Q: What's the approximate current interest rate on a loan to a successful small business? What factors have combined to create this rate? Would the current rate be considered attractive or unattractive to business? Also, how are the current and anticipated rates of inflation influencing the rate of interest? What's the expected return on investment a business would need in order to borrow at this rate?
A: Thanks for the good questions. For information on current interest rates, visit http://www.bloomberg.com. They have all the current rates listed under the "Markets" button. It's a good resource. But remember, your rate will depend on a few things:
How long is the loan for?
How risky is your business plan?
What assets are you willing to attach to secure the loan? Many small-business owners use a home equity loan as start-up capital. This is fine as long as your business works.
How's your credit?
What's your relationship like with your banker?
Would you believe me if I told you that your interest rate for your small business isn't all that important? No matter what price you pay to borrow money, it's a legitimate business expense. All your expenses are passed on to your customers via your selling price. The number-one reason businesses go out of business? Not enough sales at the right price. Your right price is high enough to cover all your costs of doing business, plus bring in plenty of profit for you.
A percentage point or two on your financing will have no real impact on your success or failure. Find a bank or lender who will work with you and will help you learn business from their side of the balance sheet. It will be a powerful alliance, I promise. Don't go for the lowest-priced money. Look for service, and develop a real relationship with your banker.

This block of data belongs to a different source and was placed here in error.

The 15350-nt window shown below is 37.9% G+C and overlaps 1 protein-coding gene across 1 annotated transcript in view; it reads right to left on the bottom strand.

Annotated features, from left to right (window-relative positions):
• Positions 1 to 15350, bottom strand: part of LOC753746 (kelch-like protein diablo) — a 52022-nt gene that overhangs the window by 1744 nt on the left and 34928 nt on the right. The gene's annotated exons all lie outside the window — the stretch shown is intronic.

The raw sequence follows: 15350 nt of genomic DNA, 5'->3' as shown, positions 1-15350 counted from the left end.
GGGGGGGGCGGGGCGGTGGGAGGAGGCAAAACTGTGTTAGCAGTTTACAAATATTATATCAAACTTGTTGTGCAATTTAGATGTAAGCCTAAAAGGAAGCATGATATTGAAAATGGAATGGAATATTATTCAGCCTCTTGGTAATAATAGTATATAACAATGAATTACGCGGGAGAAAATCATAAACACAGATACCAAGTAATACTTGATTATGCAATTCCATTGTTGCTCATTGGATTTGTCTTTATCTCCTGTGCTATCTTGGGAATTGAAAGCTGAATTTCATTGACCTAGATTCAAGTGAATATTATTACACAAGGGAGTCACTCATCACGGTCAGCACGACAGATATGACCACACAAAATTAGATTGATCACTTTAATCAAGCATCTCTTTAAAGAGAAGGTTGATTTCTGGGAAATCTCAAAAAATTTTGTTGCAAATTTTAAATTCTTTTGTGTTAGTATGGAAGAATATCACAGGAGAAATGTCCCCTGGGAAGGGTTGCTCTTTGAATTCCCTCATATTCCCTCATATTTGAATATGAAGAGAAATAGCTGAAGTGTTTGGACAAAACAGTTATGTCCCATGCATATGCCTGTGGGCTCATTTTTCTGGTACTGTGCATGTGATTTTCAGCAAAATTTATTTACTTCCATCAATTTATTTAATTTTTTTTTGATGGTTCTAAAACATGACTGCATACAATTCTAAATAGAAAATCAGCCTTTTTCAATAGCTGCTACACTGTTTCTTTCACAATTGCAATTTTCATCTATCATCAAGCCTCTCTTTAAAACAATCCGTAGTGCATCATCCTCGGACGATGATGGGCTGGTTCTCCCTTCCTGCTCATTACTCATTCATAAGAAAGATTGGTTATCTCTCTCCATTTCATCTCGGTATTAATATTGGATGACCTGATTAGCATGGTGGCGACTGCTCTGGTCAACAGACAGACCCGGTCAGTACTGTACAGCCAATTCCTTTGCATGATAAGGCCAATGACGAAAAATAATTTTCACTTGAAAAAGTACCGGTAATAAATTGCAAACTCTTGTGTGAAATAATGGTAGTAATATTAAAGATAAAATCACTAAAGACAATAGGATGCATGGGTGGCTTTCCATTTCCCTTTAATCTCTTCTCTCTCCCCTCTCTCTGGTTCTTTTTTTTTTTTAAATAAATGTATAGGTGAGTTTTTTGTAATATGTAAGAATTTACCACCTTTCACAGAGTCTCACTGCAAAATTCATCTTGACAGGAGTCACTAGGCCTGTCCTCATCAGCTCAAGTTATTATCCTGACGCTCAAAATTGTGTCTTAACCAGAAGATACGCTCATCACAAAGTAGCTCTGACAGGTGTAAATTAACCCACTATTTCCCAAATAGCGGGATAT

One of the primary keys to your success is your selling price. Most folks start out way too low. If your financial plan is tight, meaning no margin for error, you won't make it. Set your prices high enough to cover all your costs, plus generate a generous profit and a bit more-because the unexpected will happen. One of your employees might quit or get hurt. The weather may throw a wrench in your delivery schedules. Perhaps your best customer will go out of business. If your selling price is too conservative, one unfortunate event will cripple your business.
A great banker can be a wonderful ally as you grow your business. Interest rates aren't nearly as important as a supportive relationship with a banking professional. Find a great banker and nurture the relationship, and you'll be well on your way to success.
Check out "Buddy Up" for tips on how to develop a friendly relationship with your bank.
Author Ellen Rohr nearly starved in her family's small contracting business--until she learned how to manage money. "Do what you love, certainly," she says, "but the money won't just take care of itself." Ellen's pricey college education didn't prepare her for real-world business. "Financial business basics aren't that difficult...but where do you learn them? Unfortunately, business literacy isn't taught in school. I teach the basics and take the mystery out of making money." Ellen's mission as an author, columnist and seminar leader is to help people make a living doing what they love.
The opinions expressed in this column are those of the author, not of Entrepreneur.com. All answers are intended to be general in nature, without regard to specific geographical areas or circumstances, and should only be relied upon after consulting an appropriate expert, such as an attorney or accountant.